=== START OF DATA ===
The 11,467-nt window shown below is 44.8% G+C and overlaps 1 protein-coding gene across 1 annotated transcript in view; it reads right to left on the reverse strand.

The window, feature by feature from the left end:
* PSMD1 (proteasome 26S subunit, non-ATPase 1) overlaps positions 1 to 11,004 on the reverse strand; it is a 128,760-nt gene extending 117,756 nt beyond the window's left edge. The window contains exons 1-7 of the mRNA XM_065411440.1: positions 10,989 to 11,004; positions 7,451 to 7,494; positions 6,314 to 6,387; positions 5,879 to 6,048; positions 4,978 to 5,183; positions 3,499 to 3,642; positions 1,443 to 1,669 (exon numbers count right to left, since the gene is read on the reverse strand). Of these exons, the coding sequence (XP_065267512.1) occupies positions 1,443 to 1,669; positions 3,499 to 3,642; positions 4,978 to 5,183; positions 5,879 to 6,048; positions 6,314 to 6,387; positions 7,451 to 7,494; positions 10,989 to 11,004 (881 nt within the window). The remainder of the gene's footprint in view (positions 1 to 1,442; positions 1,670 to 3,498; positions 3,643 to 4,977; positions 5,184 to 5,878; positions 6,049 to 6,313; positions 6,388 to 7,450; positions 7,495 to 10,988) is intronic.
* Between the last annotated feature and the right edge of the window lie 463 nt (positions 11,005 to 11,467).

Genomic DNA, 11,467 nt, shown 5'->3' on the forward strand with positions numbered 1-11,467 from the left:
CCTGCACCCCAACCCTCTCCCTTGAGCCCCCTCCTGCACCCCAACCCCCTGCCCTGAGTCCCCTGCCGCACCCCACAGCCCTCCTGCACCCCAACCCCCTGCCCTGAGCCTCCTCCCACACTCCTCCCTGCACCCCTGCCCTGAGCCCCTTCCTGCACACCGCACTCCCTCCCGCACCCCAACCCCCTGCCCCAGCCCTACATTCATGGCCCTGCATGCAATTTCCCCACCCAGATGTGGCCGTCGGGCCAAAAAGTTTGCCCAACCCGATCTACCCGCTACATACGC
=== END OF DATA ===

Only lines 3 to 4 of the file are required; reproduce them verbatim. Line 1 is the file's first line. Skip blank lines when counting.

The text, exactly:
* PSMD1 (proteasome 26S subunit, non-ATPase 1) overlaps positions 1 to 11,004 on the reverse strand; it is a 128,760-nt gene extending 117,756 nt beyond the window's left edge. The window contains exons 1-7 of the mRNA XM_065411440.1: positions 10,989 to 11,004; positions 7,451 to 7,494; positions 6,314 to 6,387; positions 5,879 to 6,048; positions 4,978 to 5,183; positions 3,499 to 3,642; positions 1,443 to 1,669 (exon numbers count right to left, since the gene is read on the reverse strand). Of these exons, the coding sequence (XP_065267512.1) occupies positions 1,443 to 1,669; positions 3,499 to 3,642; positions 4,978 to 5,183; positions 5,879 to 6,048; positions 6,314 to 6,387; positions 7,451 to 7,494; positions 10,989 to 11,004 (881 nt within the window). The remainder of the gene's footprint in view (positions 1 to 1,442; positions 1,670 to 3,498; positions 3,643 to 4,977; positions 5,184 to 5,878; positions 6,049 to 6,313; positions 6,388 to 7,450; positions 7,495 to 10,988) is intronic.
* Between the last annotated feature and the right edge of the window lie 463 nt (positions 11,005 to 11,467).